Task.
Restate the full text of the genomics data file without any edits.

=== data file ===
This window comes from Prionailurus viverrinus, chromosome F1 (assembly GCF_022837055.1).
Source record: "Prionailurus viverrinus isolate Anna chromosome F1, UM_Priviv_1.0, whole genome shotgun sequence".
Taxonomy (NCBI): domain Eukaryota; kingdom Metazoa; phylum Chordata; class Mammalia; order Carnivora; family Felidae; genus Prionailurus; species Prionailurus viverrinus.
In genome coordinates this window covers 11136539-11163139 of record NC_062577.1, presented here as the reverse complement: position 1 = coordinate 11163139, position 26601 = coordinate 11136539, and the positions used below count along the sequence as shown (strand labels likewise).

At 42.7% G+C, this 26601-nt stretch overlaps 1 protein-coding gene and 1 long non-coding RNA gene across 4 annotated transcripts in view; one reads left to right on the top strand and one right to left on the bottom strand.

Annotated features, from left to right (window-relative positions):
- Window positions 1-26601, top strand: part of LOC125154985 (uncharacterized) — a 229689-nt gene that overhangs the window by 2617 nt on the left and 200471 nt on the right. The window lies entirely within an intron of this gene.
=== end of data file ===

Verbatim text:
This window comes from Prionailurus viverrinus, chromosome F1 (assembly GCF_022837055.1).
Source record: "Prionailurus viverrinus isolate Anna chromosome F1, UM_Priviv_1.0, whole genome shotgun sequence".
Taxonomy (NCBI): domain Eukaryota; kingdom Metazoa; phylum Chordata; class Mammalia; order Carnivora; family Felidae; genus Prionailurus; species Prionailurus viverrinus.
In genome coordinates this window covers 11136539-11163139 of record NC_062577.1, presented here as the reverse complement: position 1 = coordinate 11163139, position 26601 = coordinate 11136539, and the positions used below count along the sequence as shown (strand labels likewise).

At 42.7% G+C, this 26601-nt stretch overlaps 1 protein-coding gene and 1 long non-coding RNA gene across 4 annotated transcripts in view; one reads left to right on the top strand and one right to left on the bottom strand.

Annotated features, from left to right (window-relative positions):
- Window positions 1-26601, top strand: part of LOC125154985 (uncharacterized) — a 229689-nt gene that overhangs the window by 2617 nt on the left and 200471 nt on the right. The window lies entirely within an intron of this gene.